It is now just over twenty years since Rondo Cameron published, in 1967, his pioneering study on Banking in the early stages of industrialization in which he set out to reassess the role of banking and of the financial intermediaries generally in the phase of the industrial revolution. The conclusion he reached was that their significance was greater than had up to then been allowed. A second volume of essays followed five years later.
Not all financial intermediaries operating in the early stages could be properly called ‘banks’, but we shall, following Cameron's example, use this term as a shorthand for all the relevant institutions. We should emphasize also that we shall be concerned, as was he, with the early or breakthrough stages of industrialization, including what has come to be known as the ‘take-off’, which is a stage considerably earlier than is covered by most of the other chapters in this book. But we hope to be able to show that the discussion of the role of banking in the earlier phase has relevance to the wider discussion of the significance of banking in all phases of modern economic development.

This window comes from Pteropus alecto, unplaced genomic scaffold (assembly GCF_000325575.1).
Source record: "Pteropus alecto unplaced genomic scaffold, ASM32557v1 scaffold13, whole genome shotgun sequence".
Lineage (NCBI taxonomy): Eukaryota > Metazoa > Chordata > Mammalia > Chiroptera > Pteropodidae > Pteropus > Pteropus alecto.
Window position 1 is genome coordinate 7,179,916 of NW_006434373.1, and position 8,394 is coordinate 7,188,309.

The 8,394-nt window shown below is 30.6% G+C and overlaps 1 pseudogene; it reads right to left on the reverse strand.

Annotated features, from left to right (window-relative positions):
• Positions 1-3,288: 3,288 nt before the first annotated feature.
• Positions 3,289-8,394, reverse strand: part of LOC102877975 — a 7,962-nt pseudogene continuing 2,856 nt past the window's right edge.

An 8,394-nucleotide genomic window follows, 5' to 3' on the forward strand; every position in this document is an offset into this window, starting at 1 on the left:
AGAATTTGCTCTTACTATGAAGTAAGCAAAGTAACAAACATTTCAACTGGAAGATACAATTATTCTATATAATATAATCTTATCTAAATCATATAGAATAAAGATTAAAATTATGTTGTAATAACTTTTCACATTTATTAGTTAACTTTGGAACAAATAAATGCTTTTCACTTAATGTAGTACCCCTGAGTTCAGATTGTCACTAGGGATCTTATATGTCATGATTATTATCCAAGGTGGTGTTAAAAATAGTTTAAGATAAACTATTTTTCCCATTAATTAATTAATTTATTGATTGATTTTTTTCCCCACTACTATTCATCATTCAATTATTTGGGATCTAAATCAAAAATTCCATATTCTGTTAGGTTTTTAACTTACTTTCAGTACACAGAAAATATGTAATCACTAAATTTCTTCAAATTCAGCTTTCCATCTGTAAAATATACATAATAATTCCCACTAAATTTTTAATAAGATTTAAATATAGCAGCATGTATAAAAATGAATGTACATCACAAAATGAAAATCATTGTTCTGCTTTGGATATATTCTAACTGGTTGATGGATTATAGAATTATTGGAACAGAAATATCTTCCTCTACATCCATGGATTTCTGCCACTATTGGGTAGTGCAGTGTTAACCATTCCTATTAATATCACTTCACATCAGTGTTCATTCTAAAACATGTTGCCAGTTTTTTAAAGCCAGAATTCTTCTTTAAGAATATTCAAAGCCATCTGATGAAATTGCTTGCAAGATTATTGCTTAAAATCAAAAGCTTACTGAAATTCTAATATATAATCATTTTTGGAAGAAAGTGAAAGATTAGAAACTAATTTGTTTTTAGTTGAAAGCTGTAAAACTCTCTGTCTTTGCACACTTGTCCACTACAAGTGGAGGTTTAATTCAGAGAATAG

In his introduction, Cameron described the stark contrast existing in the literature. There were those, ‘the majority of economists who have dealt with this question’, who assumed that financial intermediaries would appear as soon as they were needed – ‘a case of demand creating its own supply’. At the other extreme, there were actual historical instances ‘in which financial institutions constituted leading sectors in development: these institutions were “growth-inducing” through direct industrial promotion and finance’.